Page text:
If you’re a skilled trader but have little free capital, you could make a profitable living out of trading for other people. In other words, people entrust their money to you. See my other article for more on this.
Step 3: Decide on a Broker
Only once you’ve considered the above points will you be in a place to consider a suitable broker.
It’s best to have a clear idea about your goals and strategy before you start your research into which broker is most suited to your needs. Check our reviews on forexop to help you.
Some brokers are geared towards more experienced traders, while others are geared towards beginners. Some are better suited to investors, others to day traders. Some brokers have active user communities where you can share ideas and ask questions, and with others trading is a more lonesome experience.
Here’s a comparison of some of the popular FX brokers:
|Easy Forex||Day traders||Yes||No|
Step 4: Execute Your Plan
All leading retail brokers offer demo accounts where you can practice your trading or investment strategies without risking real money. Allow at least 3 months to test and refine your trading system.
The longer your “test window”, the more likely you’ll be to encounter typical market conditions. Many new traders make the mistake of diving headlong into real trading without testing their strategy sufficiently well under a range of market phases.
Warning A common mistake is testing a strategy during a strongly trending market. When the trend breaks -as they do, the strategy generally falls to pieces. Understanding market phases and cycles can be an expensive learning curve.
Developing a workable trading system can take a lot of time and perseverance. Money management should be an integral part of your plan. Good money management ensures that your account isn’t exposed to too much risk and that a few trading losses won’t be enough to wipe you out early on in the game.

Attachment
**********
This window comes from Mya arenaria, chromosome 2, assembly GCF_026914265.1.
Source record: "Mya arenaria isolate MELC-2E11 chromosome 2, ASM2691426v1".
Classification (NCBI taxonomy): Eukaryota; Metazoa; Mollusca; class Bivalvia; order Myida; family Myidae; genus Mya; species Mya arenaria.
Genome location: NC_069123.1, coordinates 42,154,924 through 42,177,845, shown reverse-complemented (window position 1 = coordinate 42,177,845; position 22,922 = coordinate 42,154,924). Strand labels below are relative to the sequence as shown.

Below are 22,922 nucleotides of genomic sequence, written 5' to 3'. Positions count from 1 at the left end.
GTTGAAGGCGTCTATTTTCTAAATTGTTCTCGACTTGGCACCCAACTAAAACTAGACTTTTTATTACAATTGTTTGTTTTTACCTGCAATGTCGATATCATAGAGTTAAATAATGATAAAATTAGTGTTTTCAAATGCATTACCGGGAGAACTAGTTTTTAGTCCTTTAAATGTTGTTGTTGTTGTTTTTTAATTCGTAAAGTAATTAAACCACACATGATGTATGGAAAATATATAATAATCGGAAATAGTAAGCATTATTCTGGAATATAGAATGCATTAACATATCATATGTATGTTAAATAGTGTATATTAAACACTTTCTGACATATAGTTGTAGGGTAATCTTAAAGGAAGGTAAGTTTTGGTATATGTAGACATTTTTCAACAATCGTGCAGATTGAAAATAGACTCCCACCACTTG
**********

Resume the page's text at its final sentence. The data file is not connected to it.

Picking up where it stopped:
Start your system with smaller trades Given the massive leverage that many brokers offer, it can be tempting to start with big, “bet the farm” type trades that will hopefully earn spectacular returns. Don’t fall into this trap. Start with small trades (a micro or nano account is best) and only expose a fraction of your trading capital at any time.
Step 5: Review and Refine Your Plan
No plan is perfect. It’s almost certain that your trading plan will need tweaking and refinement as you gain more experience and encounter different market cycles.
For some, a 1-2% return per month would be spectacular. For others, it would be a dismal failure.
One mistake people often make is to stick with a plan even when it’s not working. Over the short term of days, to weeks it may be impossible to tell the difference between market noise, and a trading/investment plan that’s not working.
For this reason, you need to give it time to “pan out”. Review your P&L over weekly, monthly and quarterly periods. Do this objectively and revise and rework your plan until it is “consistently” profitable.
Keep in mind, just a 1.75% return per month compounded would be nearly 23% return per year. With this return it doesn’t take long for the “snowball” to gather momentum.